Furthermore, even if Ms. Shaw had not argued that Petitioner did not recruit anyone, this decision would not have been unreasonable. In the plea agreement that Petitioner signed, she acknowledged and agreed that she approached individuals and asked if they would be willing to work as couriers for the conspiracy. Dkt. #24-2 ¶¶ 7(m)-(n). Because Petitioner agreed that she sought the assistance of other people and brought them into the conspiracy, id.; dkt. #24-7 at 12-14, there was a limited basis for Ms. Shaw to contest that fact. See Shah v. United States , 878 F.2d 1156, 1162 (9th Cir. 1989) ("The failure to raise a meritless legal argument does not constitute ineffective assistance of counsel.") (quotations omitted).

B. Substantive Claims

In addition to raising claims of ineffective assistance of counsel, Petitioner seeks to vacate and amend her sentence on the grounds that she was the victim of disproportionate sentencing decisions. Dkt. #1 at 14. However, under the terms of the plea agreement, Petitioner waived "any right to bring a collateral attack against the conviction and sentence, including any restitution order imposed, except as it may relate to the effectiveness of legal representation." Dkt. #24-2 ¶ 16(b). Petitioner acknowledged and agreed to this waiver during the change of plea hearing, dkt. #24-7 at 17, and she does not challenge the knowing and voluntary nature of her agreement. Thus, this waiver is valid and enforceable and the Court has not considered Petitioner's claims regarding disproportionate sentencing. United States v. Abarca , 985 F.2d 1012, 1014 (9th Cir. 1993).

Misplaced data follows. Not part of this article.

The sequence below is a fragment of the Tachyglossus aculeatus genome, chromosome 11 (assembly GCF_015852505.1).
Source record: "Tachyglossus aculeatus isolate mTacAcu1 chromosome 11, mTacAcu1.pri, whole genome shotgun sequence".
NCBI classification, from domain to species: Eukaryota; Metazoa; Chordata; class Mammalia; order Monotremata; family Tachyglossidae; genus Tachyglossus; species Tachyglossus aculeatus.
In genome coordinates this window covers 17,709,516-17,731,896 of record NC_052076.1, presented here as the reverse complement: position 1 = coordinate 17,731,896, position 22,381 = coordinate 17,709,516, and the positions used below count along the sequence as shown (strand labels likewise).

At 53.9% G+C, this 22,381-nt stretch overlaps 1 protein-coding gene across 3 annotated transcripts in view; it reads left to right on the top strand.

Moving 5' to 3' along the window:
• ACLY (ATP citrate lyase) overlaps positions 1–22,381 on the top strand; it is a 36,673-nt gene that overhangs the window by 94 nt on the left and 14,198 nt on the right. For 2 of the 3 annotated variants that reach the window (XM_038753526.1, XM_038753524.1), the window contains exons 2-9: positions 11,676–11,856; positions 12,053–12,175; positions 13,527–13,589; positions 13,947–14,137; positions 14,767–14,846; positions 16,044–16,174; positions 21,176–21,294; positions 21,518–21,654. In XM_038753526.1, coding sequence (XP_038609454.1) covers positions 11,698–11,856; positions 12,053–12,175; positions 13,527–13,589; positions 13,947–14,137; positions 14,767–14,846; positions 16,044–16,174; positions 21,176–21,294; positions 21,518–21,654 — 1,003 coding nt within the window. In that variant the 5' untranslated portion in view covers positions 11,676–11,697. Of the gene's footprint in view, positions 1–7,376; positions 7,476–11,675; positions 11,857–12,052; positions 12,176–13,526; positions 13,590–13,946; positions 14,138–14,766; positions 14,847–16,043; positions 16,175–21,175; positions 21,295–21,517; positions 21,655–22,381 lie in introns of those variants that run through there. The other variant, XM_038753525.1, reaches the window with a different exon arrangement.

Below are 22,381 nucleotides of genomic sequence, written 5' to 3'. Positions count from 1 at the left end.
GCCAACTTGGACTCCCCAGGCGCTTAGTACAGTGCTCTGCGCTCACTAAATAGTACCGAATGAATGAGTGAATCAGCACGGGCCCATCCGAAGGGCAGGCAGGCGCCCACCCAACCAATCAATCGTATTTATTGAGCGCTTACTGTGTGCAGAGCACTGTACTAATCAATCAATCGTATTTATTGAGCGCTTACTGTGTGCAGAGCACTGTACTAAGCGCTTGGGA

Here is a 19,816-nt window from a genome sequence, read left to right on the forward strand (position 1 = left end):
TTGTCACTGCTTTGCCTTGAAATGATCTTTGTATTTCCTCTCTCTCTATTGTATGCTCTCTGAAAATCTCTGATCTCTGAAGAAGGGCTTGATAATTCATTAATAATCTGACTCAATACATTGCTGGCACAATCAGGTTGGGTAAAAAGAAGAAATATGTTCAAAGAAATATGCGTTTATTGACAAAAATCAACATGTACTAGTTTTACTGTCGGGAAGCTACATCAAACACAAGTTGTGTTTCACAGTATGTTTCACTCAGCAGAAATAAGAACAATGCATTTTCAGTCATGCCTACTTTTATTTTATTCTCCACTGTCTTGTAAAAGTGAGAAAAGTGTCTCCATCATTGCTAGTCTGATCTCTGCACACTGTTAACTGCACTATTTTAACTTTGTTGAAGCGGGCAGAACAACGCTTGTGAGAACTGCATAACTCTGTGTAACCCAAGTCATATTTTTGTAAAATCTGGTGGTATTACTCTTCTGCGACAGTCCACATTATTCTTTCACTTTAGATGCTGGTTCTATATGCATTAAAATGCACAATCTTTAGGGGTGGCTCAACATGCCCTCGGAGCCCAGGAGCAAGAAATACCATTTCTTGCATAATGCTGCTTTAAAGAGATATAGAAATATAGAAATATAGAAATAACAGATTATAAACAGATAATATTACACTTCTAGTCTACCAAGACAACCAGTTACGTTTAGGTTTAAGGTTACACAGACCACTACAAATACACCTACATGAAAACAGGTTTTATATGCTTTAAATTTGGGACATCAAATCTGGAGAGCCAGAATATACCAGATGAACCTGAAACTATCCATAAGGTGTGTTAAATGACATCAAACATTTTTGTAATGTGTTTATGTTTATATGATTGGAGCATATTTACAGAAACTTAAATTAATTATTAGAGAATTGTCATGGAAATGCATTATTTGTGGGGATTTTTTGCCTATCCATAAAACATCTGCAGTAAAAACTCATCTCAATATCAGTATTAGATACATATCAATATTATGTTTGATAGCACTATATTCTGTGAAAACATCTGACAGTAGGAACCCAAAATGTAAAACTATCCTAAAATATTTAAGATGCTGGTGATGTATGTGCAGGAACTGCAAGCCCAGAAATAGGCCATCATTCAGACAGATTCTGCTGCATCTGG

C. Evidentiary Hearing

Ninth Circuit law does not require an evidentiary hearing on a motion to vacate under § 2255 if "the motion and the files and records of the case conclusively show that the prisoner is entitled to no relief." United States v. Moore , 921 F.2d 207, 211 (9th Cir. 1990). Generally, an evidentiary hearing is required if the motion is based on matters outside the record or events outside the courtroom. United States v. Burrows , 872 F.2d 915, 917 (9th Cir. 1989). However, "[m]erely conclusory statements in a § 2255 motion are not enough to require a hearing." United States v. Johnson , 988 F.2d 941, 945 (9th Cir. 1993). Because the parties' memoranda and the records of the underlying criminal conviction conclusively show that Petitioner is not entitled to the relief she seeks, the Court finds that an evidentiary hearing is not necessary. Moore , 921 F.2d at 211.

D. Certificate of Appealability

A petitioner seeking post-conviction relief under § 2255 may appeal a district court's dismissal of his federal petition only after obtaining a certificate of appealability from a district or circuit court. A certificate of appealability may issue only where a petitioner has made "a substantial showing of the denial of a constitutional right." See 28 U.S.C. § 2253(c)(3). "A petitioner satisfies this standard by demonstrating that jurists of reason could disagree with the district court's resolution of his constitutional claims or that jurists could conclude the issues presented are adequate to deserve encouragement to proceed further." Miller-El v. Cockrell , 537 U.S. 322, 327 (2003). Under this standard, the Court concludes that Petitioner is not entitled to a certificate of appealability with respect to any of the claims in her § 2255 motion.


For all of the foregoing reasons, Petitioner's motion to vacate, set aside, or correct sentence under 28 U.S.C. § 2255 (Dkt. #1) is DENIED. The Court declines to issue a certificate of appealability.